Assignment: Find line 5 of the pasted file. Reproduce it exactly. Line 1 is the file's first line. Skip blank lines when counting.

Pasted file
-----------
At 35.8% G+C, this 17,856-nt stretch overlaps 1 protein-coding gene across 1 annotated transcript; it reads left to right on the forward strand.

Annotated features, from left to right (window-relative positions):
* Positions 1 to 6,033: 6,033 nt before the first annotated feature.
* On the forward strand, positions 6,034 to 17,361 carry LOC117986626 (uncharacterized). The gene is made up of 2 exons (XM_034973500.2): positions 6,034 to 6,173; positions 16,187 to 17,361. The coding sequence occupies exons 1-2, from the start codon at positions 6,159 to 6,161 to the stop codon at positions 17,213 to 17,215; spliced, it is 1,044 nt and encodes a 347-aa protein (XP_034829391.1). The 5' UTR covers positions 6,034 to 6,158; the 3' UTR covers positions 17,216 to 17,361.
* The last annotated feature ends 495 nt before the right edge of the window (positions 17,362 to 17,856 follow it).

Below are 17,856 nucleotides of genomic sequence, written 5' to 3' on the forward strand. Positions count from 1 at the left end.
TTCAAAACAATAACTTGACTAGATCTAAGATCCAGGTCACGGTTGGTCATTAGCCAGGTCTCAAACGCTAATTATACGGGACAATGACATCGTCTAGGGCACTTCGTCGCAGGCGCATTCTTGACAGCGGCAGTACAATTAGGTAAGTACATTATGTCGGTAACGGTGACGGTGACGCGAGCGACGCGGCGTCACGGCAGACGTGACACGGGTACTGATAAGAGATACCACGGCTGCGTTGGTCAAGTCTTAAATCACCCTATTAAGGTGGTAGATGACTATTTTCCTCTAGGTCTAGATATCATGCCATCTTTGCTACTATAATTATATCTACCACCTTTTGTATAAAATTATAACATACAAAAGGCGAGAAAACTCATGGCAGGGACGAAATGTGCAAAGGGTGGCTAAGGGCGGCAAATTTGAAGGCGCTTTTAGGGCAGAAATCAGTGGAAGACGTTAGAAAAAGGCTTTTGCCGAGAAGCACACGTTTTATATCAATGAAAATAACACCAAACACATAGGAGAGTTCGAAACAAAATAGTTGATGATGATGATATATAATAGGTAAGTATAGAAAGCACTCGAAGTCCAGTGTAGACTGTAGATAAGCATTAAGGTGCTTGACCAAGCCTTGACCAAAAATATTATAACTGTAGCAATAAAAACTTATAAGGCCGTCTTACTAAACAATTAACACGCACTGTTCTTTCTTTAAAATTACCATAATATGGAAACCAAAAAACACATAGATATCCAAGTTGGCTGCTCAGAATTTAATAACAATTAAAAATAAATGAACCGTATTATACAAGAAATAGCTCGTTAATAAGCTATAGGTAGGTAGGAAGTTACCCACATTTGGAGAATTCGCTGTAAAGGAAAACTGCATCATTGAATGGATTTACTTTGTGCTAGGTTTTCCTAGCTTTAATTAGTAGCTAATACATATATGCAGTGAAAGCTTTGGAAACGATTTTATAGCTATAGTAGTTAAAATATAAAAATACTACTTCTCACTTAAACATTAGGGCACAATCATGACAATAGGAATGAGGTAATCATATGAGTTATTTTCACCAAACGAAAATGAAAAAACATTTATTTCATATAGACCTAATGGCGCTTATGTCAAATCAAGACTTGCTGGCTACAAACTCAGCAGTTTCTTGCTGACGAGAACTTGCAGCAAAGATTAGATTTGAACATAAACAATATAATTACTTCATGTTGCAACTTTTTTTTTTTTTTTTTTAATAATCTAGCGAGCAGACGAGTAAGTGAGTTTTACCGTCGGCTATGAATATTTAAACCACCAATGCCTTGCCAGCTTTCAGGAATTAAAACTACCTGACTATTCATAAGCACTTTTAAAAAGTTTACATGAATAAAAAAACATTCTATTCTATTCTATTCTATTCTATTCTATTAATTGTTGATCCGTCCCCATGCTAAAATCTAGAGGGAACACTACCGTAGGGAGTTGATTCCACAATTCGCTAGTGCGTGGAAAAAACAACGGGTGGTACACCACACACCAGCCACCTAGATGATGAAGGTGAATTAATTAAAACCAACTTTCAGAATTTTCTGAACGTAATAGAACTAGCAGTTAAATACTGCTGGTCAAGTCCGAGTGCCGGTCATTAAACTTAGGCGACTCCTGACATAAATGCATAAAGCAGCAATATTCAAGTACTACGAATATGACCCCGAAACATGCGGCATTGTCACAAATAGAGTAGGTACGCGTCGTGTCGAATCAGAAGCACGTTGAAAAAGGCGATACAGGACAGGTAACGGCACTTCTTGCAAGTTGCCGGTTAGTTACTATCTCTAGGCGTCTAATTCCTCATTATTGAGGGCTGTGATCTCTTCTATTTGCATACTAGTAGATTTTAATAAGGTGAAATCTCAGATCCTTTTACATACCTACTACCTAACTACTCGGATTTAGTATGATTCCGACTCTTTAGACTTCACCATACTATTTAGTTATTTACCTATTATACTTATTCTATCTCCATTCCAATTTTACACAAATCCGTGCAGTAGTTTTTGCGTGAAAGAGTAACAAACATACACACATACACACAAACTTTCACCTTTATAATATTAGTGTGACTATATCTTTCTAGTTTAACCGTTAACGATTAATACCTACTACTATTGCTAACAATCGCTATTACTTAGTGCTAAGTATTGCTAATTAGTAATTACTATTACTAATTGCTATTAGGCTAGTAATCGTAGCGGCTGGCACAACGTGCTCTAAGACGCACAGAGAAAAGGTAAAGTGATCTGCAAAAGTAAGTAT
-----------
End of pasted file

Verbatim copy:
* The last annotated feature ends 495 nt before the right edge of the window (positions 17,362 to 17,856 follow it).